The way the mind interprets and understand is based on the relationship it has with materials and people. In a learning environment the relationship between the teacher and the student, the school and the student, the relationship between the peers is of great significance.


4. Emotions impact Learning


Learning is largely an emotional experience. Hence the quantum and quality of learning, the speed of learning, memory and its recall are impacted by the emotional content in the inputs leading to learning. “Emotionally Competent Stimuli” lead to effective learning and help in facilitating long-term memory and in transferring short-term memory to long-term memory. At the same time, negative emotions could lead to stress and stressful learning leads to loss of memory, conflicts in knowledge management, poor understanding and aversion to further learning.


5. Spaced repetition helps in learning


Repetition and spaced repetition help in empowering learning. One needs to understand that repetition is not “rote learning” but a simple academic exercise in facilitating empowered learning. Further repetition helps in recall of the previous knowledge and helps in connecting fresh information with the previous knowledge. Spaced repetition improves the confidence profile of the learners and hence could motivate for further learning.


6. Exercises are vital for effective learning


Physical exercises help in effective learning. In one of the studies it was observed that children who jogged 30 minutes twice or thrice a week had their cognitive abilities improved significantly compared to their pre-jogging cognitive abilities. At the molecular level, studies indicate one of the brain’s most powerful growth factors, BDNF- Brain Derived Neuro-trophic Factor, exerts a fertilizer like growth effect. The protein keeps existing neurons young and healthy, rendering them more willing to connect with one another. It also increases neuro-genesis, the formation of new cells in the body.


7.The brain is not designed for formal instruction


Researches clearly indicate that the brain is poorly designed for formal instruction. In fact, it is not at all designed for efficiency or order. Rather, it develops best through selection and survival. According to brain scientists, “the information is literally sliced into discreet pieces as it enters the brain and splattered all over the brain.” They add, “We have no idea how the brain routinely and effortlessly gives the impression of stability.”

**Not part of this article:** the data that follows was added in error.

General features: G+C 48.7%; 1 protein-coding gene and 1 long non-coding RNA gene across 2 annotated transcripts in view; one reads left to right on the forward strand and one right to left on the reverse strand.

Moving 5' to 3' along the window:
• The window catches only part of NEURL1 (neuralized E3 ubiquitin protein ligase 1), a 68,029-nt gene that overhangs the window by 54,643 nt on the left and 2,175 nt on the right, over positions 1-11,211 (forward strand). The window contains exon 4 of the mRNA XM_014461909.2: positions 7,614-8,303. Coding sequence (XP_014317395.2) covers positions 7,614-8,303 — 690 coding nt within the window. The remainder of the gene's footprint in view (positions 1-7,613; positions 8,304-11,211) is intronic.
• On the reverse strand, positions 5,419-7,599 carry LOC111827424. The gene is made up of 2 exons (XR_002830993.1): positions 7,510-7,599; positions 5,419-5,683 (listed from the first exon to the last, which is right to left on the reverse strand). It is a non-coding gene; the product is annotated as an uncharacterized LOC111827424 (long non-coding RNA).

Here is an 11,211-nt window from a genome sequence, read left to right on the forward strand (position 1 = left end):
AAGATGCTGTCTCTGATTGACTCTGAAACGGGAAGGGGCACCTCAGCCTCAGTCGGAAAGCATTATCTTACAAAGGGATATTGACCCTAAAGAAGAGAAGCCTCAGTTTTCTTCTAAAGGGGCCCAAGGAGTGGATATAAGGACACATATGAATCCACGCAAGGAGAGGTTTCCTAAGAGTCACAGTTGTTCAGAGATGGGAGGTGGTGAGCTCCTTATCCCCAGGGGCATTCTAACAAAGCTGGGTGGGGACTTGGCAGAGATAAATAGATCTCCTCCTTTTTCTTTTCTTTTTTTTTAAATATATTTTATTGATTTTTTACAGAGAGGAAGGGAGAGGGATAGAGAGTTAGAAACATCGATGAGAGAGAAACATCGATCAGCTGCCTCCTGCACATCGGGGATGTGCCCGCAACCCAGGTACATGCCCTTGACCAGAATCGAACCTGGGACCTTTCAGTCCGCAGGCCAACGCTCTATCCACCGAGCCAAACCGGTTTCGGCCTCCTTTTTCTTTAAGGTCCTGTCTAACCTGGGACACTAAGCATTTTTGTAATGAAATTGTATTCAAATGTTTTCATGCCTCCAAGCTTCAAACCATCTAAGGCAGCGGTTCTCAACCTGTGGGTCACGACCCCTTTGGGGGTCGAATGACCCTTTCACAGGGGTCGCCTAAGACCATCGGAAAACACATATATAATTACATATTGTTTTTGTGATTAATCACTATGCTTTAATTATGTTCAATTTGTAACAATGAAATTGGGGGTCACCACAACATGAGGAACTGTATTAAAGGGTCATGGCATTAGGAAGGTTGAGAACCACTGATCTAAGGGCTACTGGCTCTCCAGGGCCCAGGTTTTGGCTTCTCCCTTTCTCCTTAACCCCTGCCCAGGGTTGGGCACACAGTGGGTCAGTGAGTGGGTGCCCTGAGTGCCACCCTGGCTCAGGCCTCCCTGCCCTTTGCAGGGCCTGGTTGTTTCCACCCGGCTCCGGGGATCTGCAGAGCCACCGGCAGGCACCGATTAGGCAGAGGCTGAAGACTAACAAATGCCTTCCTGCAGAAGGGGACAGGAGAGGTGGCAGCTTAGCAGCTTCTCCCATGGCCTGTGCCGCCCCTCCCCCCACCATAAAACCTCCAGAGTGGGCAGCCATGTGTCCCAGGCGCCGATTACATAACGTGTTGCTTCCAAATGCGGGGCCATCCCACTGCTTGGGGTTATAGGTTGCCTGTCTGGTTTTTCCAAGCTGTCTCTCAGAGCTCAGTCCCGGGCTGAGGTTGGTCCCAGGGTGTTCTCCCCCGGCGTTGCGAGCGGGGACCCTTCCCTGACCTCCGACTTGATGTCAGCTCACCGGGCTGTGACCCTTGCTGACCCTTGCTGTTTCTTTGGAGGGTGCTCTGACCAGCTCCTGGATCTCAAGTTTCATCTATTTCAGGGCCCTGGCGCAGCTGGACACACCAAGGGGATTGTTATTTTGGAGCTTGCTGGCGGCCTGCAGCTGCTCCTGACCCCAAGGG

In short, these can be said about the brain’s learnability:

· It is not linear

· It is not structured

· It is not predictable

· It cannot be instructed

· The brain always does a multi-process

8. Brain maps vary continuously


“One day’s brain mapping will no more be valid for the next day,” says Edwin Boring of Harvard University. This observation has a significant importance in the field of assessment, as we try to assess the learning of a child at different points of time. Hence, assessment while learning and assessment on learning vary and possibly both contribute to the quality and purpose of the assessment. This also has an impact on the need for continuity in learning concepts in order that the brain maps stay relevant for further learning.


9. How much can we learn?


There is absolutely no limit to our learning. It varies from individual to individual. According to a study of UCLA, California “Throughout our lives we use just a fraction of our brain’s thinking ability. We could without any difficulty whatever, learn 40 languages, memorize a set of encyclopaedias from A to Z and complete the required courses of dozens of colleges.”


Can you believe when they say ‘your brain is capable of having more ideas than the number of atoms in the known universe’?


10. Synaesthesia is a unique feature of the brain


Researches indicate that the brain has the capacity of synaesthesia – ‘A surreal blending of sensation, perception and emotion’. This is indeed a stage somewhat between reality and fantasy. People with synaesthesia experience the ordinary world in extra-ordinary ways. This feature of the brain facilitates imagination, creativity and also innovation. Multi-sensory integration of the learning also impacts synaesthesia.


In an entirely dynamic system of learning, some of these understanding could help us to review and refocus our pedagogical processes to make our classrooms more relevant, interactive and purposeful.